Human Rights Podcast: Freedom of Expression, Freedom of Assembly and Rights Defenders in Turkey
Defending human rights has been an ongoing struggle throughout Turkey’s history. The 2016 coup attempt, which was followed by a two-year state of emergency, resulted in the institutionalisation of the crack down on the work of human rights defenders. This also continued after the state of emergency officially ended in July 2018, and a new authoritarian interpretation of a presidential system was introduced. Today, while the state of emergency and emergency laws have ended, the practices continue. Lawyers, journalists, medical doctors, academics and teachers, civil society activists and many more are subject to threats and judicial harassment. Additionally, human rights defenders’ rights to freedom of assembly and expression are systematically violated.
Turkey was also one of the countries where the human rights record worsened as a result of the government’s response to the COVID-19 pandemic. While several human rights defenders were judicially harassed and targeted by smear campaigns for criticising the government’s response to the pandemic and the resulting further crackdown on civic space, the National Grand Assembly passed new controversial legislation and amendments. All in all, the pandemic effectively worsened an already shrinking democratic space in Turkey.
In the podcast series, “Human Rights Podcast: Freedom of Expression, Freedom of Assembly and Rights Defenders in Turkey” the Association for Monitoring Equal Rights (AMER), the Truth Justice and Memory Center (Hafiza), and the Netherlands Helsinki Committee (NHC), in collaboration with Kısa Dalga Medya, shed light on these trends. The podcast series covers the aforementioned fundamental rights and explores the exercise of these rights in Turkey, while referring to multiple examples.
Listen to our series below!
#1 Caught in a Vicious Circle: Freedom of Assembly in Turkey
In the first episode, moderator Beril Eski and human rights scholar, Umut Orcan, guide listeners through the concept of freedom of assembly and its practice in Turkey. Throughout the conversation, Orcan touches upon issues in Turkish legislation, police violence and the criminalisation of rights defenders. Orcan explains that it is impossible to know what to expect during protects in Turkey, even when completely peaceful. This unpredictability creates a chilling effect for possible participants. Orcan explains that “the main problem with the Turkish legislation is that it does not make a distinction between violent and peaceful protestors.”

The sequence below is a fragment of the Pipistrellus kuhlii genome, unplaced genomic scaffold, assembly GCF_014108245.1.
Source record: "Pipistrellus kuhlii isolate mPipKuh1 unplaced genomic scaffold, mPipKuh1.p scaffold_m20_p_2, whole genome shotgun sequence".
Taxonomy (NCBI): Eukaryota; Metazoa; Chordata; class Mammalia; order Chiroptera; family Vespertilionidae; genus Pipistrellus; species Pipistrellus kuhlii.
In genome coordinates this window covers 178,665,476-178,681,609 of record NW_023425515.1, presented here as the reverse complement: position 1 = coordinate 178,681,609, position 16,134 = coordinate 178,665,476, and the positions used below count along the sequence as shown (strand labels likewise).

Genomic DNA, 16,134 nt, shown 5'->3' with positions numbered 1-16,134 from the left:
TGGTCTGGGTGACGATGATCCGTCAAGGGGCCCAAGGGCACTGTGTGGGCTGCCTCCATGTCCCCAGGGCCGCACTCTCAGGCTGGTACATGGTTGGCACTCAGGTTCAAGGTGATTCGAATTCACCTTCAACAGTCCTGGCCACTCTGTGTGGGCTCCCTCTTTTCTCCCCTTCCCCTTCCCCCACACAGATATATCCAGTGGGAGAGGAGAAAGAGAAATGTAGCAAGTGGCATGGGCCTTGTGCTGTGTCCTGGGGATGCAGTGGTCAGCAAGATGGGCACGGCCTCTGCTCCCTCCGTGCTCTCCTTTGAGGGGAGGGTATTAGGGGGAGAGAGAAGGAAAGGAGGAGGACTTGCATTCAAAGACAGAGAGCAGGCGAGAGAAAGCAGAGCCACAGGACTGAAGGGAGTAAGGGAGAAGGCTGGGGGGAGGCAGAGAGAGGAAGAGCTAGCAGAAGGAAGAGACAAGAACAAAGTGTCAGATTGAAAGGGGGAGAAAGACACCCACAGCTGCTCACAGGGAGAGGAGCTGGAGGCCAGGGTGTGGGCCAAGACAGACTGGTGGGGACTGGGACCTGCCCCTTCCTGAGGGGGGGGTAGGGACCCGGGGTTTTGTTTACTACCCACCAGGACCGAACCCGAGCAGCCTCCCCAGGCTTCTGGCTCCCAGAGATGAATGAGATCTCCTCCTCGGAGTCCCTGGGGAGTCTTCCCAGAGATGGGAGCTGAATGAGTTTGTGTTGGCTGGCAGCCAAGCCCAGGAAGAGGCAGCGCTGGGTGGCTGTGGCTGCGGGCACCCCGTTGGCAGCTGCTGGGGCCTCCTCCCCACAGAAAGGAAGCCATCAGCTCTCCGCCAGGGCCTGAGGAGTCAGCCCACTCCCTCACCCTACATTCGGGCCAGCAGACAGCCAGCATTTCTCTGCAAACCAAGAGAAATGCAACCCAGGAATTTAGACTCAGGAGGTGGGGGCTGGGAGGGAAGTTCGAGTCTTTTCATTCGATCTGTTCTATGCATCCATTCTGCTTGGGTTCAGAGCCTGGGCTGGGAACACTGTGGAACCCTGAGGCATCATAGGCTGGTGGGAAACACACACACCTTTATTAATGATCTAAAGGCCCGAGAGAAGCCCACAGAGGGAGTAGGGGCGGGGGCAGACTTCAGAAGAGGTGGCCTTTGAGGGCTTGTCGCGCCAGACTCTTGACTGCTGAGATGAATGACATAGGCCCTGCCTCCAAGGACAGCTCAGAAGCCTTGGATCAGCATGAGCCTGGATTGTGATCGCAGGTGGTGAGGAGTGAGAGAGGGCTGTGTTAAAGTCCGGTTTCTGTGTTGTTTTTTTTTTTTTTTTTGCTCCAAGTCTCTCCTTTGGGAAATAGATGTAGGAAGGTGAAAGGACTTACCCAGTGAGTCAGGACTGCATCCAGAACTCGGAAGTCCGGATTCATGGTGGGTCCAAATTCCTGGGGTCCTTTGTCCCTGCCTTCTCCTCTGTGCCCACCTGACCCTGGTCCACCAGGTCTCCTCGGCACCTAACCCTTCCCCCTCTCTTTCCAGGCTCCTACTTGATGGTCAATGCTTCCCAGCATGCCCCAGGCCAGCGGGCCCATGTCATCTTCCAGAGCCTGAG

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#2 Chilling Effect in Action: Freedom of Expression in Turkey
In the second episode, moderator Beril Eski and academic and co-founder of Freedom of Expression Association (İFÖD), Yaman Akdeniz, guide listeners through the concept of freedom of expression and its practice in Turkey. Akdeniz draws attention to the fact that expressing an opinion has become extremely difficult in Turkey due to the increasing number of prosecutions or investigations started over social media content, even against people who merely like or share posts written by others. He explains that “the internet is the most important battle ground for the government… The government realized that the people are using [it], especially for advocacy purposes.”
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#3 More Pressing Than Ever: Human Rights Defenders in Turkey
In the third and last episode, moderator Beril Eski and Turkey Director of Human Rights Watch, Emma Sinclair-Webb, cover the recent challenges and threats faced by human rights defenders in Turkey. Sinclaire-Webb explains that there is a pattern in Turkey, where the President and senior officials very often publicly speak out about people they dislike, which is followed by some form of prosecution, utilising the label of “terrorist” at every opportunity. She adds: “Yes, it’s the state that is responsible for protecting human rights defenders, and we see all over the world, it is mostly the state that doesn’t protects human rights defenders.” Click below to listen.
About the Human Rights Defence Programme
We believe safeguarding human rights is the responsibility of all people because everyone benefits from having these rights. Those with the knowledge and courage to defend our rights should be encouraged to do so and supported in their endeavours. They should not be persecuted, tried, nor convicted for championing our fundamental freedoms. The Human Rights Defence Programme works towards broadly spreading the message that human rights are important for everyone in society. This is done in order to increase the public’s support for human rights—and for those that defend them—so their work towards positive changes in society can continue and everyone can live in a more peaceful and just world.